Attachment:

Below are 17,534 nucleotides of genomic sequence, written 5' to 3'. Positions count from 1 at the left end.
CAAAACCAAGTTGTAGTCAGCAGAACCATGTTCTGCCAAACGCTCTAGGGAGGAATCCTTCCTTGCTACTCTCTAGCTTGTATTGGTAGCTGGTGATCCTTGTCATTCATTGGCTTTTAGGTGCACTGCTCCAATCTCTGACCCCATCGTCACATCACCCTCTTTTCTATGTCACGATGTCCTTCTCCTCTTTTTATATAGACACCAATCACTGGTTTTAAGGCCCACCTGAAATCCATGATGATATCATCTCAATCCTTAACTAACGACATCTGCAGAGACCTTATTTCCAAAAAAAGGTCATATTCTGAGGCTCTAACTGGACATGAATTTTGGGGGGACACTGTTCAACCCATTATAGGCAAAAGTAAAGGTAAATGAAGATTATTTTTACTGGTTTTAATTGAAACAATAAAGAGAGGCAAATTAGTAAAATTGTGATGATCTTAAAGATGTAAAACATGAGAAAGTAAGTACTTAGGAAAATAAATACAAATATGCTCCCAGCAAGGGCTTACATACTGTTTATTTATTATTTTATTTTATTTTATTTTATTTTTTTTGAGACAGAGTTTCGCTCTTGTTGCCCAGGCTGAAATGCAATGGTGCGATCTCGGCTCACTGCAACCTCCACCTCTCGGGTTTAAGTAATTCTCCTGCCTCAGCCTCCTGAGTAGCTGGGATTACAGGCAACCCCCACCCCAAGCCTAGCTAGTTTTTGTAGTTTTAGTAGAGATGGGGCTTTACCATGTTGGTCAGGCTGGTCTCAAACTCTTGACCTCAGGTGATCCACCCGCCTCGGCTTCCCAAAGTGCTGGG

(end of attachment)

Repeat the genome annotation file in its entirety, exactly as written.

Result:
Below are 17,534 nucleotides of genomic sequence, written 5' to 3'. Positions count from 1 at the left end.
CAAAACCAAGTTGTAGTCAGCAGAACCATGTTCTGCCAAACGCTCTAGGGAGGAATCCTTCCTTGCTACTCTCTAGCTTGTATTGGTAGCTGGTGATCCTTGTCATTCATTGGCTTTTAGGTGCACTGCTCCAATCTCTGACCCCATCGTCACATCACCCTCTTTTCTATGTCACGATGTCCTTCTCCTCTTTTTATATAGACACCAATCACTGGTTTTAAGGCCCACCTGAAATCCATGATGATATCATCTCAATCCTTAACTAACGACATCTGCAGAGACCTTATTTCCAAAAAAAGGTCATATTCTGAGGCTCTAACTGGACATGAATTTTGGGGGGACACTGTTCAACCCATTATAGGCAAAAGTAAAGGTAAATGAAGATTATTTTTACTGGTTTTAATTGAAACAATAAAGAGAGGCAAATTAGTAAAATTGTGATGATCTTAAAGATGTAAAACATGAGAAAGTAAGTACTTAGGAAAATAAATACAAATATGCTCCCAGCAAGGGCTTACATACTGTTTATTTATTATTTTATTTTATTTTATTTTATTTTTTTTGAGACAGAGTTTCGCTCTTGTTGCCCAGGCTGAAATGCAATGGTGCGATCTCGGCTCACTGCAACCTCCACCTCTCGGGTTTAAGTAATTCTCCTGCCTCAGCCTCCTGAGTAGCTGGGATTACAGGCAACCCCCACCCCAAGCCTAGCTAGTTTTTGTAGTTTTAGTAGAGATGGGGCTTTACCATGTTGGTCAGGCTGGTCTCAAACTCTTGACCTCAGGTGATCCACCCGCCTCGGCTTCCCAAAGTGCTGGG